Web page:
Bicyclists Pedestrians | Personal Injury Lawyer Madison WI
What Happens When A Bicyclist Hits A Pedestrian?In an accident where a cyclist hits a pedestrian, a personal injury lawyer in Madison, Wisconsin can help you recover damages like medical bills and pain and suffering. Was The Cyclist Negligent? Obviously, if a cyclist has hit you, you are likely to reply with a resounding, “YES!” But in the eyes of the law, it is not quite that simple. There are four components to negligence, as the law defines it, and in order to make a successful claim of negligence, you and your attorneys have to be able to demonstrate that all four of these conditions exist: Duty, breach, causation, and compensable harm (actual damages).
- Duty – Did the cyclist owe you a duty of care? If the cyclist was, for example, riding on the sidewalk, he had a duty to take care not to hit pedestrians. In general, we all owe pedestrians the duty of not running them over, however, if the pedestrian was walking someplace he or she should not have legally been, this could weaken the claim of duty.
- Breach – Once duty is established, the next question is whether or not the cyclist was in breach of that duty. Did you suddenly step out of a doorway and into the path of a cyclist who was, otherwise, riding with reasonable caution? Or was he or she just speeding down the sidewalk, not paying attention, and plowed into you when a person exercising reasonable care would have been able to avoid hitting you?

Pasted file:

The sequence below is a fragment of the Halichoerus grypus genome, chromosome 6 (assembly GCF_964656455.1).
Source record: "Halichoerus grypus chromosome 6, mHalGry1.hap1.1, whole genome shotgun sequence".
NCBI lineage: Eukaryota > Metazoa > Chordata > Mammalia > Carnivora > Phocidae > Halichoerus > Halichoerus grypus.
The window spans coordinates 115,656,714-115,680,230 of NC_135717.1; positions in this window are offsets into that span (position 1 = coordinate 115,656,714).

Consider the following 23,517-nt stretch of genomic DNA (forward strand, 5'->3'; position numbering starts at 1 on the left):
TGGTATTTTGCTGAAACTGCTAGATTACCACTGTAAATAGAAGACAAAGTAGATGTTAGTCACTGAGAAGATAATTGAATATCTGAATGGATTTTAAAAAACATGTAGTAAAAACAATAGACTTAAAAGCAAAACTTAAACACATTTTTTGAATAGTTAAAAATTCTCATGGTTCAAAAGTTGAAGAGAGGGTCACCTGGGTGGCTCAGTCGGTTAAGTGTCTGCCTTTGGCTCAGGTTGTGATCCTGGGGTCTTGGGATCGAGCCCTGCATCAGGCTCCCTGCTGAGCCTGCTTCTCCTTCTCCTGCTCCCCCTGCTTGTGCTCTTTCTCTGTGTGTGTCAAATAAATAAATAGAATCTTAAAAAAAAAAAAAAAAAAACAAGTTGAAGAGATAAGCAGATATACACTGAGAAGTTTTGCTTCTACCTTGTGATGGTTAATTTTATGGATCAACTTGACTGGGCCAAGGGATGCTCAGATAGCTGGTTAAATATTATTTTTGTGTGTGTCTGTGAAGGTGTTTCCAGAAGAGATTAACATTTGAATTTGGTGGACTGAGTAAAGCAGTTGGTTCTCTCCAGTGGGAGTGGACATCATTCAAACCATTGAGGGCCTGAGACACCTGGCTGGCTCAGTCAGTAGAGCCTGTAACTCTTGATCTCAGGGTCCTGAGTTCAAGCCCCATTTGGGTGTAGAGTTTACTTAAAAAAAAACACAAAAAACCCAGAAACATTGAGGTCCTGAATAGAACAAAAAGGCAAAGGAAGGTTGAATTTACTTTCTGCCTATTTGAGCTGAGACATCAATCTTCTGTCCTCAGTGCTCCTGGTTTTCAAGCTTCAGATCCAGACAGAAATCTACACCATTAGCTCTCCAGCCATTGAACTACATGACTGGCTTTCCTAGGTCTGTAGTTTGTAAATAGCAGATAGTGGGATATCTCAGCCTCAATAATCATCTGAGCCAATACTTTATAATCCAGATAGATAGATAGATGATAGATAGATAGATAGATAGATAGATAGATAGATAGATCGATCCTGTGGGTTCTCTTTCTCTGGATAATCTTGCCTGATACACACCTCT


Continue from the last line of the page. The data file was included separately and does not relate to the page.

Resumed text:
- Causation – You need to be able to prove that the cyclist caused your injury, and that there was no unforeseeable or intervening cause. If the cyclist says he was riding on the sidewalk to avoid traffic on the street, this does not eliminate causation because pedestrian traffic was foreseeable. If the cyclist swerved to miss a piece of flying debris kicked up by a car, and he hit you when he swerved, there may now be an “unforeseeable or intervening cause” in the equation.
- Damages – Assuming that you can prove the other 3 elements of negligence, the last piece of the puzzle is that you must demonstrate compensable harm: Medical bills, damaged property pain and suffering, and lost wages, for example. But here comes the big catch: You may win your case and be awarded damages, but if the cyclist can’t pay the award or doesn’t have liability insurance, you may have a huge challenge collecting any money.